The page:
Official Report (Hansard)
Date: Tuesday, 24 September 2013
Assembly and Executive Review Committee
Petitions of Concern: Briefing from Northern Ireland Assembly Research and Information Service
The Chairperson: I ask Ray McCaffrey, who is a research officer, to come to the table. You are very welcome, Ray. Go ahead when you are ready.
Mr Ray McCaffrey (Northern Ireland Assembly Research and Information Service): Thank you, Chair.
Members have several papers on petitions of concern. Given that you will shortly hear legal advice, I will speak briefly to the paper, which contains additional information and includes section 4 of a paper that was submitted to the Committee as part of its previous review.
As of March 2013, 56 petitions of concern had been submitted since the Assembly was established in 1998. Since March, and the completion of the previous paper, a further five have been submitted. Three related to the Planning Bill; one to marriage equality at the constitutional convention in the Republic of Ireland; and one to a motion calling for an inquiry into alleged political interference at the Housing Executive. So, in total, there have now been 61 petitions of concern: 34 unionist, 25 nationalist and two joint.
From the table in the paper, you will see that there is no real set pattern to their use. Certainly, since the Assembly was first established, their use has increased, but that is, of course, thrown out somewhat by the long period of suspension. Even in the 2010-11 session, for example, the 17 unionist petitions of concern can largely be accounted for by the Caravans Bill and Justice Bill. So, even where it looks as though there are a lot, they centre on a couple of pieces of legislation.
Section 4 is an extract from our larger paper, 'Opposition, community designation and d'Hondt'. It provides some background to the concept of community designation in the Assembly. It also sets out the legislative basis of community designation and the process under Standing Orders for designating as "Nationalist", "Unionist" or "Other". Section 42 of the Northern Ireland Act 1998 states that any vote on a petition of concern must be on a cross-community basis. Standing Order 28 states that, if 30 Members sign a petition of concern, the vote on that matter will be delayed until at least one day after the petition was submitted.
As Members are aware, there is disagreement on the principle of community designation, and the arguments for and against were advanced in the evidence sessions for the Committee's previous inquiry. Critics suggest that it is a method of entrenching sectarianism by dividing the Assembly into clearly defined groups. Others argue that it simply addresses the reality of political parties working in a divided legislature. Another argument is that it means that the votes of those designated "Other" do not count. That was refuted in one evidence session, when it was argued that it would be more accurate to say that the votes of nationalists and unionists are worth more than the votes of those who designate as "Other". It was suggested that community designation could be replaced with a weighted majority voting system with a sufficiently high threshold. That would still ensure that no decision could be taken against significant opposition in one of the two communities. It was argued that petitions of concern could be limited to certain key votes in the Assembly. That could be a method of curtailing their use, if it was felt that they were being employed too often, as some have suggested.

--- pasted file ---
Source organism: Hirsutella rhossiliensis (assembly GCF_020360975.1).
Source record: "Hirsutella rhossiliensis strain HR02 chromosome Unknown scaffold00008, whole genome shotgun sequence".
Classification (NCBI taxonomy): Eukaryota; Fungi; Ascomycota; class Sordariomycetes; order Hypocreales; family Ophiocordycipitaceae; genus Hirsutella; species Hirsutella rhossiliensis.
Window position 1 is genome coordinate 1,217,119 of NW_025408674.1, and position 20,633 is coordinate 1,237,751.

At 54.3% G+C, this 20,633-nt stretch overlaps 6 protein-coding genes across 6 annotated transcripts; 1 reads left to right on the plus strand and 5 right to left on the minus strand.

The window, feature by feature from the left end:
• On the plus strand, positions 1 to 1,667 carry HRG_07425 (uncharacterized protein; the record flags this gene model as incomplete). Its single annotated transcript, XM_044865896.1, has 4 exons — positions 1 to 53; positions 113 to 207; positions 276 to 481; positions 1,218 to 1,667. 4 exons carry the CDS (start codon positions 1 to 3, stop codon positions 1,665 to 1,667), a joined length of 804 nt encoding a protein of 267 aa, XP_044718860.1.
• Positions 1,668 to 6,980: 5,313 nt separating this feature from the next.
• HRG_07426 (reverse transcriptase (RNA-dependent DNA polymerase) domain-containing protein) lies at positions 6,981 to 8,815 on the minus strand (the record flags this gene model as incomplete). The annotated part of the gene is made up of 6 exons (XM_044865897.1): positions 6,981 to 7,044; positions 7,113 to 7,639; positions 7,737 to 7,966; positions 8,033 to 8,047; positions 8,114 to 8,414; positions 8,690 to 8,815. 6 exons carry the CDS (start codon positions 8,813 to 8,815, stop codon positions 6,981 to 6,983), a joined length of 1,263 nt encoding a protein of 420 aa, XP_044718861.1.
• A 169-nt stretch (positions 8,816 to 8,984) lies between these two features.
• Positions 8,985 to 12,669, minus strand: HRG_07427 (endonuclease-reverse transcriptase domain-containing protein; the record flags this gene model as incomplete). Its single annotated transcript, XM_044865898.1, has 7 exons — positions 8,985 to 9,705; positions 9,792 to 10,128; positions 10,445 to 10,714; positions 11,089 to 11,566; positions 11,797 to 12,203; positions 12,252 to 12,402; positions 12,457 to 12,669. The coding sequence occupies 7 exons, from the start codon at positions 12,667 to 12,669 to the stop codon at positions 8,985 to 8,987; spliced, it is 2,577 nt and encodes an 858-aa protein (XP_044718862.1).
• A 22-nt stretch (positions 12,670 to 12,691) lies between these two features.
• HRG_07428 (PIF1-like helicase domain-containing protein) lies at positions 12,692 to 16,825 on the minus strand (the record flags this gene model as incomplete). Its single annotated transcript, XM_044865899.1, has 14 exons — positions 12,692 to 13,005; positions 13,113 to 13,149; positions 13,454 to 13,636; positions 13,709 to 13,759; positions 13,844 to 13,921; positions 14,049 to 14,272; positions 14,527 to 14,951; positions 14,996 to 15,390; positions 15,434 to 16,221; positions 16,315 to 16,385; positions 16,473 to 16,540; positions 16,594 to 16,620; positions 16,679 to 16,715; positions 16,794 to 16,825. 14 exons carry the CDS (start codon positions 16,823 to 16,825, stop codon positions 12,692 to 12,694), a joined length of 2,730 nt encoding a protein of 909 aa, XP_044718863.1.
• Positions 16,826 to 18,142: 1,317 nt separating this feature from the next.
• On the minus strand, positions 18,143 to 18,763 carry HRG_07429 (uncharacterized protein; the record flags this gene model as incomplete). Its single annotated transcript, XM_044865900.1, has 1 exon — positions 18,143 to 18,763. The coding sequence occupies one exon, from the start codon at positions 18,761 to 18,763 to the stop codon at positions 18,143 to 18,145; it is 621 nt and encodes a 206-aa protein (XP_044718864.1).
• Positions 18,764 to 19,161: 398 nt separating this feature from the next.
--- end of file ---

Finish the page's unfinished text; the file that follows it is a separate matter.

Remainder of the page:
Finally, the paper provides another example of the type of community designation that exists elsewhere. This one is in the Belgian Parliament and has been described as an alarm bell procedure, whereby a motion signed by at least three quarters of one of the language groups in the Parliament, the French-speaking or the Dutch-speaking group, could state that the provisions of a particular Bill could be seriously detrimental to community relations. That means that the Bill is referred back to the Cabinet, which has to consider it and refer it back to the Parliament within 30 days.
That was just a brief recap of some of the issues around petitions of concern and community designation.
The Chairperson: Thanks for that, Ray.
According to the table, a joint petition of concern about the Civic Forum was brought by nationalists and unionists. Will you give us the background to that?
Mr McCaffrey: I do not have the background to hand, Chair, but I am happy to go away and confirm that for the Committee.
The Chairperson: I was just wondering about that one and the petition of concern about the election of the First and deputy First Ministers. Those two stand out.
Mr McCaffrey: I think that the one about the election of the First and deputy First Ministers was, perhaps, submitted by the Ulster Unionists and the SDLP. I will double-check the one about the Civic Forum.
The Chairperson: No members wish to ask questions. Thank you, Ray.